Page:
Reader Letter

February 19, 2012 at 9:02 pm Leave a comment

It’s time for a reader letter:

Dear Winsome Parenting,
Sorting through my bookmarks, I came across your insightful and witty blog again. I hope you’ll write more soon!

My question for you is: how does one decide how many children to have? More specifically, my husband and I are asking ourselves this question.

We have two children (5&3) and are wondering if we’re done having children or if we should consider having one (or two) more.

Obvious to me is to think about family economics and dynamics, parental responsibilities and lifestyle… But when we add it all up, we just can’t decide. We have two healthy and happy children. They’re out of diapers and we sleep through the night. We’re having fun with two, we fit in a car, we travel well. But- is something missing? Would we have more fun as a family with more children? Or would our resources be stretched? (I’m thinking more about time and attention, not money here. We are frugal and money can be made.)


I value your opinion and await your thoughts.

Is it time for more or are we done?

Dear Is it Time,

Thank you for your email, and for reading.  I have been working on many other projects, but I was excited to get your letter and to have some motivation to return to the blog!

Adding another child to your family is obviously a personal decision which depends on many variables, and, as you’ve pointed out, the main considerations for many come down to resources.  Will there be enough…Enough money?  Enough time? Enough room in the house and car?  Enough love?  It sounds like you’ve got the financial side taken care of, but a lot of people get so wrapped up in the money stuff that they barely consider the emotional implications.  But the same tools that can help you make a financial decision can also help with the emotional one.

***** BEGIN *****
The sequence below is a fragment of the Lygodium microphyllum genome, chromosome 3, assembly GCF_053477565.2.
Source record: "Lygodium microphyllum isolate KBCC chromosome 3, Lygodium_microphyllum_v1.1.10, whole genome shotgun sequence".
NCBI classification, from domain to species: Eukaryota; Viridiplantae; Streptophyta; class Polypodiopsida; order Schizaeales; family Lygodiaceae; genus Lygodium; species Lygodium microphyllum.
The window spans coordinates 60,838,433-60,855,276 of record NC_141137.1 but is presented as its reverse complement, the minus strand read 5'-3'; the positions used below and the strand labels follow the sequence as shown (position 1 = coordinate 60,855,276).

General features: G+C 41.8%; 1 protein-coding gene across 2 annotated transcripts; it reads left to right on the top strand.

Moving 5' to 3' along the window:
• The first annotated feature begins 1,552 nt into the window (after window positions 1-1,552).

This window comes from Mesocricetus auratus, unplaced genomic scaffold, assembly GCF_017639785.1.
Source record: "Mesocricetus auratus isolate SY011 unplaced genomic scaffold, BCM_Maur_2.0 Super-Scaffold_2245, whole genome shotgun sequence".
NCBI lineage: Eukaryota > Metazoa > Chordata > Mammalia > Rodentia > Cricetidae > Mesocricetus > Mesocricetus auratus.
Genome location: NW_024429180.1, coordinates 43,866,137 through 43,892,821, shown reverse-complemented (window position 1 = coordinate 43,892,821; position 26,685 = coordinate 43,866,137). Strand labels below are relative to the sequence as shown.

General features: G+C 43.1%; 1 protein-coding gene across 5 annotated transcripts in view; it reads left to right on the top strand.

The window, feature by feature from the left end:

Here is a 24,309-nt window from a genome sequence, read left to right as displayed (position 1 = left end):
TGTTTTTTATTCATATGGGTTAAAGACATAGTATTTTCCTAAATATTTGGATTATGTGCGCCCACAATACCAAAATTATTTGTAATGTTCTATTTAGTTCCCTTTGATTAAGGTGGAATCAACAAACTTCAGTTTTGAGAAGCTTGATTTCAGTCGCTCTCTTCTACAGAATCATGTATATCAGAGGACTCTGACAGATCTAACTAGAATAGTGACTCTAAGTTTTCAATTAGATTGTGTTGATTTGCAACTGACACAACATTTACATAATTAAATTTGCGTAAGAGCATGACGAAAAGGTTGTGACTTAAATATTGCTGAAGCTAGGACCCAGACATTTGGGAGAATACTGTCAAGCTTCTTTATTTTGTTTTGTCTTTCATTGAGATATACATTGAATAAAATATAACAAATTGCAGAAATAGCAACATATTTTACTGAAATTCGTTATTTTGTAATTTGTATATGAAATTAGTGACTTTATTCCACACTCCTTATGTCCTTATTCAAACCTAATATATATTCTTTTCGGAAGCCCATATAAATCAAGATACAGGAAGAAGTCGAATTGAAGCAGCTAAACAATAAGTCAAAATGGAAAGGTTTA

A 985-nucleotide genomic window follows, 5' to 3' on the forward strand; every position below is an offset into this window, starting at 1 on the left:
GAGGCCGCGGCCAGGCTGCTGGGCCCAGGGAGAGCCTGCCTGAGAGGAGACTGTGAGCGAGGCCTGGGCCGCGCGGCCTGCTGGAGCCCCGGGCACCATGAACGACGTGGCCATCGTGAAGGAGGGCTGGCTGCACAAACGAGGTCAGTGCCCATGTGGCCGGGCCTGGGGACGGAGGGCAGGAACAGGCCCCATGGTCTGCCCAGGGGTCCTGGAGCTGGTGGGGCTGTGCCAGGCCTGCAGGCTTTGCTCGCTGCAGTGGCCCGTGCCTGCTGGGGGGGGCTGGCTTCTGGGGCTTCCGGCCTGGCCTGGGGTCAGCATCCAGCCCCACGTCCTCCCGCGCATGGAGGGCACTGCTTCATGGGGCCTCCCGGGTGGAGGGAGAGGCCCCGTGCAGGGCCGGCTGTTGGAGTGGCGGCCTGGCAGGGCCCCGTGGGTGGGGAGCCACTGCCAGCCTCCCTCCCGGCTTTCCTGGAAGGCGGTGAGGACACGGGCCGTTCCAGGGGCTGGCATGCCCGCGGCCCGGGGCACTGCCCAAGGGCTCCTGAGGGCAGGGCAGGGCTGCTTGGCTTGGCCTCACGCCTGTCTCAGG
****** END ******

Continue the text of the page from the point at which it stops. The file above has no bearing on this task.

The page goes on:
Many parents say they can’t have another child because they can’t afford to.  What they usually mean (and of course there are exceptions) is they don’t want to change their lifestyle or lower their standard of living to accommodate another child.  I say this without judgement–it’s a valid consideration, especially because it is extremely difficult to imagine a lifestyle that is below the one you are currently living.  The question is, why is it so hard?  The answer lies–in part–in hedonic adaptation, a psychology theory from the 70’s that is still being refined.

Hedonic adaptation is the tendency for people to get used to their lives and to remain at a fairly level set point of happiness.  If something good or bad happens to them, it might cause a blip in happiness, but they will soon return to their normal level.  For example, if you look at paraplegics months after their accidents, they are just as happy as they were before they were paralyzed.  Lottery winners are the same–their winnings only make them temporarily happier.  We all get used to the mundane details of the lives we are currently living.  If you have two bathrooms and two cars, you consider that normal.  If you have four bathrooms and four cars, you consider that normal.  But the flip side is, if you downgrade from four bathrooms to two, you will soon get used to the change.  Your new life will be your new normal.  You can harness this tendency to consciously downsize, lowering your standard of living until you can afford the things that seemed out of reach before.